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CALISE BEAUTY SCH., INC. v. RILEY

UNITED STATES DISTRICT COURT FOR THE SOUTHERN DISTRICT OF NEW YORK


September 30, 1996

CALISE BEAUTY SCHOOL, INC. d/b/a HAIR DESIGN INSTITUTE - LIVINGSTON and WESTCHESTER SCHOOL OF BEAUTY CULTURE, INC., Plaintiffs, against RICHARD RILEY, Secretary of the United States Department of Education, in his official capacity, Defendant.

The opinion of the court was delivered by: STEIN

OPINION

 SIDNEY H. STEIN, District Judge:

 Plaintiffs, two vocational schools operating in the State of New York, have brought this action for declaratory and injunctive relief against Richard Riley, the United States Secretary of Education, pursuant to the Administrative Procedure Act ("APA"), 5 U.S.C. §§ 701 et seq., and the Higher Education Act ("HEA"), 20 U.S.C. § 1001 et seq. The action arises from the Secretary's decision to suspend plaintiffs from federal student loan programs administered under Title IV of the HEA. Plaintiffs seek an order setting aside the Secretary's decision and restoring their eligibility to participate in those programs. In addition, by Order to Show Cause dated August 28, 1996, plaintiffs have moved for a preliminary injunction prohibiting the Secretary from removing them from the programs pending the outcome of this litigation. Defendant opposes this motion on the ground that the Court lacks jurisdiction to issue injunctive relief against the Secretary pursuant to Section 1082(a)(2) of the HEA. For the reasons set forth below, the motion for a preliminary injunction is denied on the ground that 20 U.S.C. § 1082(a)(2) prohibits the requested relief.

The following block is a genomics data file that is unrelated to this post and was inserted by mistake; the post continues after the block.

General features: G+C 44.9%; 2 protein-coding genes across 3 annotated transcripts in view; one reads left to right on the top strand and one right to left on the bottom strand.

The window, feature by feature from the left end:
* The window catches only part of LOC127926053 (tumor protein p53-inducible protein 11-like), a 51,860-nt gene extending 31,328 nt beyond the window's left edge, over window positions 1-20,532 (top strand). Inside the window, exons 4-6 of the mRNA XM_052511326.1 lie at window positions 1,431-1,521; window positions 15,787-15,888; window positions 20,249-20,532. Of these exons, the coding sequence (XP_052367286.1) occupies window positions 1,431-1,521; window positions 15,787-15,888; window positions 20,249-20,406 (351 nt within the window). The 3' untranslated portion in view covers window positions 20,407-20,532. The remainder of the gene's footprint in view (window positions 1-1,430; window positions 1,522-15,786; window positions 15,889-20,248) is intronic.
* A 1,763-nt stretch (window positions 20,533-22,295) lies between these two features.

I. BACKGROUND